Secure Wi-Fi? Not so Much -- Gaping Hole Found in WPS Pin System
December 29, 2011 12:42 PM
comment(s) - last by
The Department of Homeland Security suggests the only solution is to disable WPS
NETGEAR, Inc. (
), Cisco System, Inc.'s (
) Linksys, D-Link Corp (
), and Belkin, Inc. are some of the biggest makers of routers. If you own a router, there's a good chance you own a router from one of these manufacturers. And if you own a router from them, there's a good chance you used Wi-Fi Protected Setup (WPS) -- a PIN protected method -- to easily set up your home network. And that means that there's a good chance your security is now at serious risk.
WPS was dreamed up by
the Wi-Fi Alliance
as a means of easing the pain of home networking. But by including a flag in the EAP-NACK message, the standard unwittingly left a gaping hole that can be exploited by hackers to subvert your router.
The message tells the user if the first half of the pin they typed was right. Thus it drastically reduces the time needed to crack the PIN using a brute force attack. Add in that the last bit of the PIN is always its checksum, you have a recipe for a security disaster.
[Image Source: Best Wireless Internet Routers Blog]
The flaw reduces the time it takes to crack your average PIN from 10
attempts to 10
attempts (11,000 attempts total). Assuming you can fire off ten requests or more a second, you should be able to crack routers in minutes.
U.S. Department of Homeland Security
issued a warning
to the public
about the flaw. It
disabling WPS. This may be a painful option for less savvy operators, though, as setting up a network with more sophisticated protections can require a bit of learning.
the vulnerability and reported it to the DHS. He claims that none of the major manufacturers stepped up to the plate with a patch. He is going to release a C-coded exploitation tool shortly -- perhaps that will help prompt the business into action.
.BrainDump (Stefan Viehbock)
Department of Homeland Security
This article is over a month old, voting and posting comments is disabled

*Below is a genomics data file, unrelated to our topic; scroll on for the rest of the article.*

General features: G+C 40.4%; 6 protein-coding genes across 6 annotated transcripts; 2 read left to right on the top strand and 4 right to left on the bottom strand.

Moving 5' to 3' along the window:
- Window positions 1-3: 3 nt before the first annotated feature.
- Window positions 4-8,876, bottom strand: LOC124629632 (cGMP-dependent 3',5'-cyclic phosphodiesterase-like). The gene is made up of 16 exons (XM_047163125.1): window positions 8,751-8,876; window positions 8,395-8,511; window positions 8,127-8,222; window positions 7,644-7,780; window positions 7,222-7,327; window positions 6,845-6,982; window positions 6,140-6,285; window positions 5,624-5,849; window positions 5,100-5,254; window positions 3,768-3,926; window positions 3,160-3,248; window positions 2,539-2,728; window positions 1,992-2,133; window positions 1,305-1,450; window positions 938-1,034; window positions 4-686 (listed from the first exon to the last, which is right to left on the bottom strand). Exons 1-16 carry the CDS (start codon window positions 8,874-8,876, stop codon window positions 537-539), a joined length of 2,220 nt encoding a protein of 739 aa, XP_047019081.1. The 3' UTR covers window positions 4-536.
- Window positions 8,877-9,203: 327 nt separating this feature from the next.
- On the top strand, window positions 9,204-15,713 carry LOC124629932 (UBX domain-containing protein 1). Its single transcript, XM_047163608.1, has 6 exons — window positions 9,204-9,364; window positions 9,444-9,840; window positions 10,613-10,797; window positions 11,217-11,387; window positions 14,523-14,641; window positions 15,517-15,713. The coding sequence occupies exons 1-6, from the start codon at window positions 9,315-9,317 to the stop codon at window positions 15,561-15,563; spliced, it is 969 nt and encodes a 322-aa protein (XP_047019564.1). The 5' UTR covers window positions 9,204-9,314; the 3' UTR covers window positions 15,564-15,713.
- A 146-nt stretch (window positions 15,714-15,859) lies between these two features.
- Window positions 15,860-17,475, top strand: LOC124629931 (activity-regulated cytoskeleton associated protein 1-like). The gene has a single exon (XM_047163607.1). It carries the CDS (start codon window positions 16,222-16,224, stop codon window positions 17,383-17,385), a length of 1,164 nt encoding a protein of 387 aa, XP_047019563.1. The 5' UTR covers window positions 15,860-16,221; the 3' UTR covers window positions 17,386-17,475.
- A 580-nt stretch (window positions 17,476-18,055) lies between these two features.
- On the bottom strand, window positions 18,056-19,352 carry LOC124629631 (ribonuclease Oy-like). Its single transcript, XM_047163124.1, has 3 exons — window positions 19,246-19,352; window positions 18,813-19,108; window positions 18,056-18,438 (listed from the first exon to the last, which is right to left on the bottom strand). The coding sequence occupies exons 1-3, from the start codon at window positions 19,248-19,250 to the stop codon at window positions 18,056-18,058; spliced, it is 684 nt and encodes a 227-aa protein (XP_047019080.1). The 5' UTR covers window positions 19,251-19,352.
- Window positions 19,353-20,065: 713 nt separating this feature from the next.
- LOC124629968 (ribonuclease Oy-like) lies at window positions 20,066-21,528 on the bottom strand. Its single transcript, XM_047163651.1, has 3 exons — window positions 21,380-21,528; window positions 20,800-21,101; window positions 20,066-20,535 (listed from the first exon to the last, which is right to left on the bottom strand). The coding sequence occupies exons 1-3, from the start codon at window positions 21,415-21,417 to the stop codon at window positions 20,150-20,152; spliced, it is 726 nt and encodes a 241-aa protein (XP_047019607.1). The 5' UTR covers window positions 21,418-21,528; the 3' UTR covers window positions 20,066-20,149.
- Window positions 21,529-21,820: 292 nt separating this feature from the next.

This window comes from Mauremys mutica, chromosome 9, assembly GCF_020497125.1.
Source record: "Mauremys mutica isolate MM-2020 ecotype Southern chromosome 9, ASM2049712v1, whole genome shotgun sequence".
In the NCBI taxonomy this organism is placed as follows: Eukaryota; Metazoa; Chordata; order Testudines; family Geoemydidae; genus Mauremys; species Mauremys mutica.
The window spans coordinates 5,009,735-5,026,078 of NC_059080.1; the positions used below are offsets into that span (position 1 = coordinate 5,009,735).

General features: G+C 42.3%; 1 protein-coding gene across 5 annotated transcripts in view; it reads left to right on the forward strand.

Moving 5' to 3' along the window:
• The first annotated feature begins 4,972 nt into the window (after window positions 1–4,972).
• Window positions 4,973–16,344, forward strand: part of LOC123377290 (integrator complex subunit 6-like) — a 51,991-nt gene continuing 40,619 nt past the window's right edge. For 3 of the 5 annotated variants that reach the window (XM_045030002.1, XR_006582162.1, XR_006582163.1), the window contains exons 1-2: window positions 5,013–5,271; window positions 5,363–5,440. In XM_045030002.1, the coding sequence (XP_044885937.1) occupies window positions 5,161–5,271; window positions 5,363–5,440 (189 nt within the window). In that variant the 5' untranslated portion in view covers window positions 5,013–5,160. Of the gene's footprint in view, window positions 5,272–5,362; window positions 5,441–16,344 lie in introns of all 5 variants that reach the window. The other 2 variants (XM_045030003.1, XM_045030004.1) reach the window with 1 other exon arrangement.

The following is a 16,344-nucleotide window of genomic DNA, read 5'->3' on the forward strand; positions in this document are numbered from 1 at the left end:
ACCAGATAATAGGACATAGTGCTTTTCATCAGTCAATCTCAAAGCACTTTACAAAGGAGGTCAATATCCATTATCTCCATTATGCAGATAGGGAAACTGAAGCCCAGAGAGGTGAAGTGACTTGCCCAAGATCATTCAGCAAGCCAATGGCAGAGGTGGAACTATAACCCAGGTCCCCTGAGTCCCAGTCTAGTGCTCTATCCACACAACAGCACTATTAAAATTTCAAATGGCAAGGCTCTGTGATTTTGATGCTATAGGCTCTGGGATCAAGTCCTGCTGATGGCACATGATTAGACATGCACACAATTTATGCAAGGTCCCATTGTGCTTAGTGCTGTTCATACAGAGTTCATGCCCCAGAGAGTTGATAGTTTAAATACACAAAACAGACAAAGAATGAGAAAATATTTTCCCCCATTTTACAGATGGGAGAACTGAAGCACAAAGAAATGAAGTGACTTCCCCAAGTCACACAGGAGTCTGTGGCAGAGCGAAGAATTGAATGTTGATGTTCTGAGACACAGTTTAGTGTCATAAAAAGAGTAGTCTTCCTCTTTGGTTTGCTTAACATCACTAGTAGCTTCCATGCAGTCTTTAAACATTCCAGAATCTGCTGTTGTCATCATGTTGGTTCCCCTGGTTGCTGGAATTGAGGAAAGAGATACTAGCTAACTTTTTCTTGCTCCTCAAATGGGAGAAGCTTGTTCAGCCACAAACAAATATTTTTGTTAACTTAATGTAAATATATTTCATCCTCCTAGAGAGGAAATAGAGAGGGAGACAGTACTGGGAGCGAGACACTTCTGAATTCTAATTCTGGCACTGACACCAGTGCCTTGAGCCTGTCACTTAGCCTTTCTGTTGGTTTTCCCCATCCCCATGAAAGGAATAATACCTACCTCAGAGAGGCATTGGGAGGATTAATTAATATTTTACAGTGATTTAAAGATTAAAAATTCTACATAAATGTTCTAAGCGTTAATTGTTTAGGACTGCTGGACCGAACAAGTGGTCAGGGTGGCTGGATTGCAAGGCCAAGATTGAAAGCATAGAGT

12/29/2011 1:19:07 PM
Considering that the source and destination MAC address is included in each and every ethernet frame sent, MAC address spoofing is really quite likely if that is your only security barrier. MAC Address filtering + WPA2 AES is fine though. I'm not sure if a MAC address filter would prevent this attack without spoofing though.
"Mac OS X is like living in a farmhouse in the country with no locks, and Windows is living in a house with bars on the windows in the bad part of town." -- Charlie Miller
Homeland Security Warns About Latest Dangerous Apple Browser Bug
May 10, 2010, 5:20 PM
WiGig Specifications Completed
December 10, 2009, 11:16 AM
Google plans ultra-fast wireless Internet for Research Triangle Park, N.C.
August 12, 2016, 6:30 AM
Twitter Senior VP: "Diversity is Important, But We Can’t Lower the Bar"
November 9, 2015, 9:59 AM
CNN Resorts to Internet Censorship to Promote Clinton Over Senator Sanders
October 15, 2015, 2:47 PM
Breaking Bad: How to Crash Google's Chrome Browser With Just 8 Characters
September 23, 2015, 11:08 AM
Quick Note: Amazon UK Offers £10 Back on Any Order £50 or Over
August 3, 2015, 12:05 PM
Editorial: Reddit Allows Itself to be Hijacked as a Hate Platform For Racist Bigots
July 21, 2015, 6:32 PM
Most Popular Articles
Smartphone Screen Protectors – What To Look For
September 21, 2016, 9:33 AM
UN Meeting to Tackle Antimicrobial Resistance
September 21, 2016, 9:52 AM
Walmart may get "Robot Shopping Carts?"
September 17, 2016, 6:01 AM
5 Cases for iPhone 7 and 7 iPhone Plus
September 18, 2016, 10:08 AM
Update: Problem-Free Galaxy Note7s CPSC Approved
September 22, 2016, 5:30 AM
Latest Blog Posts
Burlington Gun Attack
Sep 27, 2016, 5:00 AM
Who is in Risk of Getting Oral Cancer?
Sep 23, 2016, 6:02 AM
France Bans Plastic Eating Utensils in Restaurants
Sep 18, 2016, 10:49 AM
Progress Against Acute Myeloid Leukemia
Sep 17, 2016, 5:30 AM
Apple Watch Series 2 - Number 1 in the Customer Satisfaction.
Sep 7, 2016, 6:19 PM
More Blog Posts
Copyright 2016 DailyTech LLC. -
Terms, Conditions & Privacy Information